Polonium, a radioactive decay product of radon that is used to trigger chain reactions in nuclear weapons, behaves differently than uranium. Although polonium exposure is likely to occur by inhaling dust particles in the air, polonium doesn't settle in the lungs as uranium does. It filters into the blood where it is carried throughout the body.
"Polonium's hazards may well be higher than uranium because a larger dose of energy would be retained in the body longer," Eckerman says. Because it travels throughout the body, polonium has been linked to more soft-tissue than bone cancers. Typical sites are the liver, spleen and kidney.
Thorium, used in nuclear reactors producing enriched uranium and plutonium, concentrates in the lungs and in focal points in bone. "It can localize in the skeleton, irradiating critical blood-forming tissues," Eckerman says. The short-term danger is radiation sickness; the long-term danger is lung cancer, leukemia, lymphoma and bone cancer.
Radium, a common byproduct of uranium refining, gives off radon gas. Radon gas is highly cardinogenic. Most radioactive substances will increase the risk of cancer in a population by 1 case per thousand people. Radon hikes the lifetime risk of lung cancer to 1 in 100. Experts not that 30% of lung cancers in non-smokers in the general population are thought to result from exposure to radon. If there is good news, it is that radium is in the calcium family so it is readily distributed throughout the bone, diluting the amount of energy absorbed through the entire skeleton. But radium can cause bone cancer, as it did in many of Grace Fryer's coworkers in the radium watch-face factory.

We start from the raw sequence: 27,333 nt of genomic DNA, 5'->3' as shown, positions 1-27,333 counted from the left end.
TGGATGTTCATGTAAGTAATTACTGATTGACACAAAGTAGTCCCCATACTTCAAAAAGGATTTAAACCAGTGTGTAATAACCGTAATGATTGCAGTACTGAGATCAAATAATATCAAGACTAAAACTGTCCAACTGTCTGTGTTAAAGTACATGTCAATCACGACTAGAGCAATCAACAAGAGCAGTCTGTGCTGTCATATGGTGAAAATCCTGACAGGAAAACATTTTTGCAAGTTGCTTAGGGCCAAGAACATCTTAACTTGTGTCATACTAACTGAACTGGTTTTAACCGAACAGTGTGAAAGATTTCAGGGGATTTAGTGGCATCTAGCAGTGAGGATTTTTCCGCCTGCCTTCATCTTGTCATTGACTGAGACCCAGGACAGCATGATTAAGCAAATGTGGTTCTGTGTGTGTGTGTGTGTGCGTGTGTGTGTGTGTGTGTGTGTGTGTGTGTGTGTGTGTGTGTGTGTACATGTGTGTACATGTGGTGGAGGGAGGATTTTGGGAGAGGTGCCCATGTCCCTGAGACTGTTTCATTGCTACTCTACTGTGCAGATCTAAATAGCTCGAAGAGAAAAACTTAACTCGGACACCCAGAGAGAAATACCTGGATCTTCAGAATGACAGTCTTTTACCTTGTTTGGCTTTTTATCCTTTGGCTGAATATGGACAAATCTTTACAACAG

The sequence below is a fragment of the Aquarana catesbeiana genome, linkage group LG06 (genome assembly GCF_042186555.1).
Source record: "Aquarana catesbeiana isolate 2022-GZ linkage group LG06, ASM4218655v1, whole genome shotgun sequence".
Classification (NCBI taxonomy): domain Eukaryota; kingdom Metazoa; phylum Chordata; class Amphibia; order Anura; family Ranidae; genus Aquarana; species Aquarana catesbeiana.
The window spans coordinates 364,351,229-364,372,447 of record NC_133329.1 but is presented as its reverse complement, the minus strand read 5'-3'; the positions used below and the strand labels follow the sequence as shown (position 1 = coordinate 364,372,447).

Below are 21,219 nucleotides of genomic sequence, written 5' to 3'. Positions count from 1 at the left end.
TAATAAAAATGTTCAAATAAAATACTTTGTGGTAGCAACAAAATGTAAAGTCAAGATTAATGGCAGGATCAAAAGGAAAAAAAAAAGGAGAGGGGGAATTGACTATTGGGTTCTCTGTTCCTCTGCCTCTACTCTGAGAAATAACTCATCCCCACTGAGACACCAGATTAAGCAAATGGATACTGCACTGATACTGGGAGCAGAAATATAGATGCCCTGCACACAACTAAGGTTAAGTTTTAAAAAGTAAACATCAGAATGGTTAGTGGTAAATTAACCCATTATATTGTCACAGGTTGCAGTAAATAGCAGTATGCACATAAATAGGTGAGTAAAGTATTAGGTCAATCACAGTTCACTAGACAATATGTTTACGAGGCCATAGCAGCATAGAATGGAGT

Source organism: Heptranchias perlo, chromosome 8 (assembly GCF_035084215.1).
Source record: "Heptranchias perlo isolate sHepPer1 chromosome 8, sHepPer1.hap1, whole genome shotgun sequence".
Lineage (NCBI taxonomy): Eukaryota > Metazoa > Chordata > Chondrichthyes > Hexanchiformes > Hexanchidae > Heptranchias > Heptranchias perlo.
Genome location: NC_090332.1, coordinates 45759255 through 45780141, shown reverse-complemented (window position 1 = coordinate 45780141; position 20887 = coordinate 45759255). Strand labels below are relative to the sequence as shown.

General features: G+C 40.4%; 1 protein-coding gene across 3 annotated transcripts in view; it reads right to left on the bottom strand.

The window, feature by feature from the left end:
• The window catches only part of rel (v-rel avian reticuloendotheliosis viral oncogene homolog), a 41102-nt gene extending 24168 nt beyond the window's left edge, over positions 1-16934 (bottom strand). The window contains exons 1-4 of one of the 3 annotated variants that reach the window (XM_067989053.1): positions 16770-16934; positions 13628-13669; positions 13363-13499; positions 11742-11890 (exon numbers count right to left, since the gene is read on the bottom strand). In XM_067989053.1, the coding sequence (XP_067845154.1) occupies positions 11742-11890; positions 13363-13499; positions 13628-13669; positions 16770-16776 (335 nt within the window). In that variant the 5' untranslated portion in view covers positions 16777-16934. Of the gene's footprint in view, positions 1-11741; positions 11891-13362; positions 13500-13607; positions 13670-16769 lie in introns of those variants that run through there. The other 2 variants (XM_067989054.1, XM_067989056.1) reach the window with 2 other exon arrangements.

Berylium is nonradioactive but extremely hazardous. Stronger than steel and lighter than aluminum, Berylium is useful in bombmaking and aerospace. "There's even a bicycle made of berylium alloy," says Babette Marrone, an expert on chronic berylium disease of Oak Ridge National Laboratory. Berylium disease more commonly strikes machinists who work the metal, collecting in the lungs. In some people, berylium deposition is harmless; others have a genetic susceptibility that makes berylium a life-threatening illness. In those cases, immune cells in the lungs encase berylium particles in nodules of scar tissue called granulomas, which impairs breathing. How severe the illness is depends on the individual's sensitivity to berylium. And the effects can emerge 10 to 40 years after exposure, with an average latency of about 12 years. People who are highly sensitive to berylium may sink in a matter of months, suffocating because their lungs no longer function; others might experience mild illness or not get sick at all.
Marrone is attempting to discover ways of testing for berylium sensitivity, as a way of screening workers to minimize their risk. One way would be to identify the genetic trigger that governs berylium sensitivity. "If we can find the genetic trigger, we can steer people away from these jobs," Marrone says. "We have a chance of preventing this from occurring in the workplace ever again.
Flouride compounds form hydroflouric acid when they are inhaled and mix with hydrogen molecules in the lungs. Hydroflouric acid is highly corrosive and can eat away at lung tissue. About 40,000 other chemicals are used in weapons-making, a list far too long to summarize here. Although the effects vary, most of these would damage the liver and kidney.
Heavy metals, used widely in bombmaking, also have a variety of different effects. Mercury damages neurons, bringing on premature dementia. Lead damages nerves and affects a person's ability to learn. Other heavy metals, including uranium, severely damage the kidney.
Jim Phelps Comments:
Unfortunately, the fluoride data is quite truncated, as fluorides damage the thyroid and parathyroid, deposit in the bone, and cause all kinds of immune system problems. Its highly linked to arthritic and asthma. Affects the immune white cells and macrophages. It is a dominate health effect at the gas diffusion plant in Oak Ridge.